When our children are young, we often have the tendency to assume that they are not capable of cleaning up their messes.  We make excuses like, they're too young, they don't understand, when really it's more likely that we're simply too tired to teach them how to do it.

I'm going to let you in on a little secret.  If they can make the mess, they can clean the mess.

Yes, it will take extra work to sit with your child and teach them where things go and what your expectations are, but a bit of extra work now, will save you a huge headache of messes later.  

It's a good idea to take the age of your child into account when teaching them to clean up their messes.  You might literally have to take their hand and pick up the toy with them, then move their hand to where the toy goes.  Once, they figure that out, you can put some things away, while they do the same.  As long as your child is involved in the process and you are not doing it on your own, that is what matters.  It ensures that they are accountable for their actions.  If all your child does is make messes and you always clean them up, you are teaching them that they are not responsible for cleaning up after themselves.  Once they realize that they have to clean up their messes, they will eventually clue in to the fact that the less mess they make, the less work they will have to do afterwards.


If you are ready to actively work on the mess issue, try setting a play timer.  If you know that your child's attention span for playing with one item before they move onto the next item is 10 minutes, then set a timer for 10 minutes, ask them if they would like to continue playing with that item, and if they are done, show them how to clean it up before they move onto the next toy.

You can also set a timer for playtime to ensure that your child has enough time to clean up before you move onto another activity (supper, extracurricular activities, etc.).  If you have to leave the house in 30 minutes for karate, then set the play timer for 10 minutes, then set a 10 minute timer for cleanup, and a 10 minute timer for getting their coats and boots on.  Visual timers are great for kids because it allows them to anticipate how much time they have left.

As your child gets used to cleaning up after themselves, your life will become easier and easier.   You won't have to actively show them how to clean up anymore, they will already know how.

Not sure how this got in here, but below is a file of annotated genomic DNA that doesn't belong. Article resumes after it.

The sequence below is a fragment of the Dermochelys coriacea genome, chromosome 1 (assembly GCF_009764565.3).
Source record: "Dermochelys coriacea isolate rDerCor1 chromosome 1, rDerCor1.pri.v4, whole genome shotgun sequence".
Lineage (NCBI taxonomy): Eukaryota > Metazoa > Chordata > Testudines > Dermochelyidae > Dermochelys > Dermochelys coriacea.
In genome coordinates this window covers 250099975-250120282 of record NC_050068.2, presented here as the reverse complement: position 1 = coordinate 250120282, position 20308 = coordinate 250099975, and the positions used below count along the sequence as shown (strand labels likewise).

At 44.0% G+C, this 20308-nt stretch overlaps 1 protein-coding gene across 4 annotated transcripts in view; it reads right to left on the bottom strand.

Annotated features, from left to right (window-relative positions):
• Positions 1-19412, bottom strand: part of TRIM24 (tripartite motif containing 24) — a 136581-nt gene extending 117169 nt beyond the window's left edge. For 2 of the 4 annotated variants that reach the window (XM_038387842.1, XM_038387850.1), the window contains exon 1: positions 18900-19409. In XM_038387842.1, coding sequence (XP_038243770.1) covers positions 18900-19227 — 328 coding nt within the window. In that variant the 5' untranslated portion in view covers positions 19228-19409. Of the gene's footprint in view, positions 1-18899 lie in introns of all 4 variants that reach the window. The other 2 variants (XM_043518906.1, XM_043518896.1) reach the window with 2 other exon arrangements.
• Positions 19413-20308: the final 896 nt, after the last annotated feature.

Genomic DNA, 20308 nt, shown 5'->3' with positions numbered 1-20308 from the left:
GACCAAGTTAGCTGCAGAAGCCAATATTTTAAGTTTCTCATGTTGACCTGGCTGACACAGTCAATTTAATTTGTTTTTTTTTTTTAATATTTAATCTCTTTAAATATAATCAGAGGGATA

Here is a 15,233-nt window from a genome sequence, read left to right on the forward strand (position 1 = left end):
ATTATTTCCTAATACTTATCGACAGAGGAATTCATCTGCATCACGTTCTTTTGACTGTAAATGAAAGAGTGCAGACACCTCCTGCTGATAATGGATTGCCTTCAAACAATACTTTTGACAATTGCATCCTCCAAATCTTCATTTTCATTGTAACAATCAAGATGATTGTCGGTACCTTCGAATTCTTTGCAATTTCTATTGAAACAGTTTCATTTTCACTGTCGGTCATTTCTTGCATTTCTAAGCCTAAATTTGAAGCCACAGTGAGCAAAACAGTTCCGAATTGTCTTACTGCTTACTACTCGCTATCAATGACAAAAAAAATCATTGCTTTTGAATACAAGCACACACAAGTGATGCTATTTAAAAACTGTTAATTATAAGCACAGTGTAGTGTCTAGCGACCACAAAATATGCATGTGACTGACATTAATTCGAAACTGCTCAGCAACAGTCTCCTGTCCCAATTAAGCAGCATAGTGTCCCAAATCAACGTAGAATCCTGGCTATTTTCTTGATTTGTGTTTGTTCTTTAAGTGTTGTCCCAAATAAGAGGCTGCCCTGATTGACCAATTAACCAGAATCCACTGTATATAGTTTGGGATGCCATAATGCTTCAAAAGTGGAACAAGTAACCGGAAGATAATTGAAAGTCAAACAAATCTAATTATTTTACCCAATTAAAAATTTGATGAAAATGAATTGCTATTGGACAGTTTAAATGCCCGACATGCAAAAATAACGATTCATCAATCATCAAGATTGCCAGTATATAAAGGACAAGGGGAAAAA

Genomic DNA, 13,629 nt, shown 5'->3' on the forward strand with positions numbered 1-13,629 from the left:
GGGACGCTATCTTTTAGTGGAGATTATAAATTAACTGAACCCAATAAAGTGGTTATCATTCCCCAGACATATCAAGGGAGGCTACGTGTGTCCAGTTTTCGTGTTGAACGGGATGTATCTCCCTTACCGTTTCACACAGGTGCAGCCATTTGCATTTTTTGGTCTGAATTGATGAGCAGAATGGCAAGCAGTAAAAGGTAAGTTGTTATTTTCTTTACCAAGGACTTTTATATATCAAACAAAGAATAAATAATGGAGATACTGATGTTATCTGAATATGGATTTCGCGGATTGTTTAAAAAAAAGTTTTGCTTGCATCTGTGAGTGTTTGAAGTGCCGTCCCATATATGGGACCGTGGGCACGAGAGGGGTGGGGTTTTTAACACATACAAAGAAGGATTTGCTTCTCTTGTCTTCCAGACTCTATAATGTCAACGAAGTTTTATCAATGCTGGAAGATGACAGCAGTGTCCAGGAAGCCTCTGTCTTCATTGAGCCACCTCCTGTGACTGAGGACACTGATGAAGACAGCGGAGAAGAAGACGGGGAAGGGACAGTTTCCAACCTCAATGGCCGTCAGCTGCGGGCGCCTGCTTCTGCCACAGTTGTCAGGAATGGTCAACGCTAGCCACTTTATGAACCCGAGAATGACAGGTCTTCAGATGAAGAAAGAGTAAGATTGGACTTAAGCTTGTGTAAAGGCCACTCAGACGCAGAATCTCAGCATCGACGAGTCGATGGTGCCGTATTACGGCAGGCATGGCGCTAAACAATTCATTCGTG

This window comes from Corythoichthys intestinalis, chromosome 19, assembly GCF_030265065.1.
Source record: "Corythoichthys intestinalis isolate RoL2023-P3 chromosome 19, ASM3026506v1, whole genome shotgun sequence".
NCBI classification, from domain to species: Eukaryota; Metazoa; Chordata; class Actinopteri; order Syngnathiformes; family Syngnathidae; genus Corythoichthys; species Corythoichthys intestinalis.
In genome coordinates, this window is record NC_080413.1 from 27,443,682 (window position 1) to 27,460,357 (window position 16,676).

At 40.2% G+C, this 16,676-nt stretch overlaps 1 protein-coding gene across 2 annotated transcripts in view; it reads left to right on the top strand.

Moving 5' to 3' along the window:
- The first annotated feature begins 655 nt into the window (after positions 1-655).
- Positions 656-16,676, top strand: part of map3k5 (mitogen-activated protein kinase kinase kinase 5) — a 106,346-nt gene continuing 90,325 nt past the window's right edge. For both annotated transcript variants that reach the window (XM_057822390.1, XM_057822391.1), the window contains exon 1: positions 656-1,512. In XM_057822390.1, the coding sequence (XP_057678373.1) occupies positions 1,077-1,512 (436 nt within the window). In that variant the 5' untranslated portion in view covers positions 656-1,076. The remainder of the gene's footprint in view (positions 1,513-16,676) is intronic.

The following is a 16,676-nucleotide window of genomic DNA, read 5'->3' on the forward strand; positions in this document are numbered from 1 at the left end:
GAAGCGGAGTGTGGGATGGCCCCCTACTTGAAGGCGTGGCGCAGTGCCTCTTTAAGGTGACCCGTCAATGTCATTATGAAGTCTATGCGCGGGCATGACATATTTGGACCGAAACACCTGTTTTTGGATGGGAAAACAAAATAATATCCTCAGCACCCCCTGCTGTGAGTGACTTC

Your child doesn't need a ton of toys to play with, but they probably have a pile of toys acquired from Christmas, birthdays, visiting relatives, and more.  I honestly buy my kids 1 item on their birthday because they get so many things from everyone else that I simply don't need to buy them anything.

So, here is how the bin method works.  Choose a few items that your child is interested in playing with this week.  They can stay in the toy box.  Everything else gets stored away in bins.  Every weekend, you can switch up the toys with something from one of the other bins.  Your child will be super excited to see what new toys they get every week and you won't have a huge pile of toys always waiting to be cleaned up.

I have a friend who has a cupboard of labeled bins and that works great for her kids.  They take the bin they want to play with and when they are done, they put it back.  Keep in mind though, that every child is different.  That would never work for my youngest.  I would literally have to keep that closet locked.


The best way to stay organized, is to have less stuff.  

Before every holiday, we try to go through our toys and get rid of things that the kids have outgrown.  My kids choose what items they would like to send off to a new home.  They understand that their toys would make another child super happy and that if they want new things, they have to make room for them.

I ask them questions such as:
  • When was the last time you played with this?
  • Do you have another toy that's similar to this?
  • Do you really need this?
  • Who do you think would really like this toy?

Friday, 6 March 2015

Giving Choices in Behaviour Management - When Children won't Eat their Supper

Eat your Supper!

Giving Choices to Challenging ChildrenAlex, Alex, Alex.  He is my adorable, sweet, and challenging 5 year old child.  

From the moment he came home today, I knew we were in for an early night.  He and his brother (7 years old) came off the school bus to immediately fighting for my attention.  There was whining and yelling and eventually my oldest faked a punch to his younger brother.  A short break was definitely in order.  

So, the whole "Time Out" thing is becoming faux pas, but honestly, if it's used appropriately, it definitely has it's place in behaviour management.  At this moment, to save everyone's sanity, they were going to their rooms for a moment if only to separate them and give me a moment of peace.  Shortly after, I spoke with each child about appropriate behaviour and asked them what would have been a better choice.  They apologized to each other and we had a group hug.

As long as you ensure that you talk about the behaviour and collaborate with your child to make a plan for success in the future, then time outs can be very effective.

I feel that apologizing is a very important step in resolving a problem.  It makes the offending child accountable for their actions and ensures that the other person involved can feel at peace again.  Wait until your child is calm before asking them to make it right.  This gives them the opportunity to make that decision on their own and also encourages a genuine apology.  If your child doesn't want to say they are sorry, don't force them.  Give them other options to make it right, like giving a hug or talking to the other person about how they will act in the future.


Modelling appropriate behaviour is important for teaching your child how to act.  That goes for apologies.  There are times when I lose my cool and after, I always apologize to my kids for losing my temper.  Sometimes I recognize that I'm under a lot of stress and I make sure I let them know that I'm not angry with them, I'm just not feeling like myself and I'm overreacting.